Health Beat: Heart Attack vs. Cardiac Arrest

Health Beat: Heart Attack vs. Cardiac Arrest

August 15, 2019 0 By Bertrand Dibbert


I’m Amy Buckman, and for Health Beat this
week we’re here at Penn Medicine where we’re going to speak to Dr. Benjamin Abella, about
the difference between Cardiac Arrest and Heart Attack. The public often gets confused between a heart
attack and a cardiac arrest. A heart attack is when a piece of heart muscle
dies because of a blockage in a coronary artery. So is that fatal? Most of the time it is not fatal. Thankfully, in 2017 we have many treatments
for heart attack, and actually, most people recover. So heart attack is very survivable and you
never lose your pulse. Cardiac Arrest on the other hand, is when
the heart actually stops beating. Sometimes that’s from a blockage, sometimes
it’s from completely different causes. The heart stops beating and technically, without
any treatment cardiac arrest is 100% fatal. So cardiac arrest used to mean death, now,
with the invention of CPR, defibrillation and other treatments, it’s survivable, but
survival rates remain quite low. So, less then 10% of people leave the hospital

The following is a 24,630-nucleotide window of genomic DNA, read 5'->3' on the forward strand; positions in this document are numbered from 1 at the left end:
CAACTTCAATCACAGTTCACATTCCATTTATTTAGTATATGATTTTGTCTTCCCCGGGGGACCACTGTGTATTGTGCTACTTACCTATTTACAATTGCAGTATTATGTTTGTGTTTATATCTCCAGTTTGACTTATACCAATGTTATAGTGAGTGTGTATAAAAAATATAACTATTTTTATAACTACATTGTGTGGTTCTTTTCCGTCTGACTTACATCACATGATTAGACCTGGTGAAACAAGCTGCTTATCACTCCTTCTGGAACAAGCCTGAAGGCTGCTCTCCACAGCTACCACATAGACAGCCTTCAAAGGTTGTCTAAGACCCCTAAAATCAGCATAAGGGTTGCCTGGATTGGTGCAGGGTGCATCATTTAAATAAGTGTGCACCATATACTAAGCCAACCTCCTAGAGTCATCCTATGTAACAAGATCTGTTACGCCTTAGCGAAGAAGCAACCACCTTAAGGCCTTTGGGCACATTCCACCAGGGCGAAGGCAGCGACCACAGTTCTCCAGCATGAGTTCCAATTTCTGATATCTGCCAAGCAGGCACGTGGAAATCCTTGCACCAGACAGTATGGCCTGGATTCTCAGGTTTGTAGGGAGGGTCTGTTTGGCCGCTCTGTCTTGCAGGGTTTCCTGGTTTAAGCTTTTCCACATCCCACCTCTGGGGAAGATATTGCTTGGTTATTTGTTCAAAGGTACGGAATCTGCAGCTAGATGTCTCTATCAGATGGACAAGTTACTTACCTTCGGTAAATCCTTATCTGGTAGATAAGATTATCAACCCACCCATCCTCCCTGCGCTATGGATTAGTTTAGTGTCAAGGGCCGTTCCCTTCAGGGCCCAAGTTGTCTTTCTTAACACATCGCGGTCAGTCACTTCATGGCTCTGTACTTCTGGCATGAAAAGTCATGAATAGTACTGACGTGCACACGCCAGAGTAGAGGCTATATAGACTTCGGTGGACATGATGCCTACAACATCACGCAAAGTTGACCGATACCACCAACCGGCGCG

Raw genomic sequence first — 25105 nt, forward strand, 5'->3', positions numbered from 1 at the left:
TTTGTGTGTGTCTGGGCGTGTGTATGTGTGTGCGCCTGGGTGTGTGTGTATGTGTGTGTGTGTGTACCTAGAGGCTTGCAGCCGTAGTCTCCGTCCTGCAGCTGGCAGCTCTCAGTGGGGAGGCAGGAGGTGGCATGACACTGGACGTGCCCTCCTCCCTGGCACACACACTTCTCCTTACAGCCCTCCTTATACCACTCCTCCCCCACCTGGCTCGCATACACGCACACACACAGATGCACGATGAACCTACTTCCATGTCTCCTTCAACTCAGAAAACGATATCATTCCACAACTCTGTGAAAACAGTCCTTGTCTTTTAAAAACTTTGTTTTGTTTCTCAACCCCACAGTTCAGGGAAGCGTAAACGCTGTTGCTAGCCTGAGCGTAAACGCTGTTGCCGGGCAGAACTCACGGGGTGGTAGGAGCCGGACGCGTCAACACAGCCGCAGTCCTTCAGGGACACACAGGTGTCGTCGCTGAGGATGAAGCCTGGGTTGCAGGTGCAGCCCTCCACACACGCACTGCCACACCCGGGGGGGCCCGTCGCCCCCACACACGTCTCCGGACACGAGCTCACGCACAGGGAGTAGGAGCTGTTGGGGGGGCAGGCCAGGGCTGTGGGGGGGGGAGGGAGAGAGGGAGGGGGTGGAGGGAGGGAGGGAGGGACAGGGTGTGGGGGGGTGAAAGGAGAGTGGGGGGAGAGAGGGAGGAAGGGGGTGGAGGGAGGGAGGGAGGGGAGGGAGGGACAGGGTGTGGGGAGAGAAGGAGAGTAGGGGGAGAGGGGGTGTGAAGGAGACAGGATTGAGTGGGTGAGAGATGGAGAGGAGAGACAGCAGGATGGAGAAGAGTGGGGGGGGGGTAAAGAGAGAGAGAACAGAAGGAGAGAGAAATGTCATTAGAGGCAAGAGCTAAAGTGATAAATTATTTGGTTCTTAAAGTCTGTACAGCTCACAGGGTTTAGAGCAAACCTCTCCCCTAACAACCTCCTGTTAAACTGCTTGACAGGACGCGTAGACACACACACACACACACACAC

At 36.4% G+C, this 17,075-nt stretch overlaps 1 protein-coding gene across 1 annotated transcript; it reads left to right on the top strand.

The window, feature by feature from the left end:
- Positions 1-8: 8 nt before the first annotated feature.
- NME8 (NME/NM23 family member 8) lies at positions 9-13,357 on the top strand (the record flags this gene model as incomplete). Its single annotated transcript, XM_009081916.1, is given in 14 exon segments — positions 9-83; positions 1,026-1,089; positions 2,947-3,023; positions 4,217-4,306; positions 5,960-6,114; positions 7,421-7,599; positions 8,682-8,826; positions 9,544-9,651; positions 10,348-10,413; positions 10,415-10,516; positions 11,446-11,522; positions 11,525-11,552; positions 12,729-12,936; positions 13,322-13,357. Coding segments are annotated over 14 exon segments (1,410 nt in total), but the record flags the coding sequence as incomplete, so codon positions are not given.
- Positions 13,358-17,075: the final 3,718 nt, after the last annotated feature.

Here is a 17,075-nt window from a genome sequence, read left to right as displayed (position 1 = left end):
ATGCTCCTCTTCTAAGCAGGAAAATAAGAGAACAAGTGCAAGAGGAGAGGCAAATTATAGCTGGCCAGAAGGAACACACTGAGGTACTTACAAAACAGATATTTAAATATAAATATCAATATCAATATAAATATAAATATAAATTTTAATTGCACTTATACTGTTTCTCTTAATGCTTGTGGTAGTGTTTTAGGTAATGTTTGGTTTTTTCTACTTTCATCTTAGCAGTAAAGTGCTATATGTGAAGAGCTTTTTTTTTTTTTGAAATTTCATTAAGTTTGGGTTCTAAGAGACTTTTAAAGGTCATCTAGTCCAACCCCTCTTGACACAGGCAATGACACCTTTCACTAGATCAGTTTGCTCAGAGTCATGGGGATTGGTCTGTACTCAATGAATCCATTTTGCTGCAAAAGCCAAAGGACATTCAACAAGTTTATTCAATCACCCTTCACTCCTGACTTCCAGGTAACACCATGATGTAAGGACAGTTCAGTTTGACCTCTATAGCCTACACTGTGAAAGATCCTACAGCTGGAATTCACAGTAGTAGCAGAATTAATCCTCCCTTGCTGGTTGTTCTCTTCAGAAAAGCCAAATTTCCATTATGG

alive after a cardiac arrest. In treating patients have you seen a difference
in how many people die from cardiac events because there are these AEDs out there and
more people know CPR? I think one of the most important things,
while we’re talking about heart health, that people can do is to learn CPR. So the early delivery of cardio pulmonary
resuscitation, or CPR, can double or even triple the chance of survival. It’s also important if you’re in a workplace,
or in other public places, to be aware of automatic external defibrillators, or AEDs,
those are life saving devices that are in many gyms, train stations, airports, a variety
of locations. And they can also make a huge impact. They’re designed for people to use without
any medical training what so ever. Next week on Health Beat, as we continue to
explore heart health, we’ll look at women’s heart health issues. For Health Beat, I’m Amy Buckman.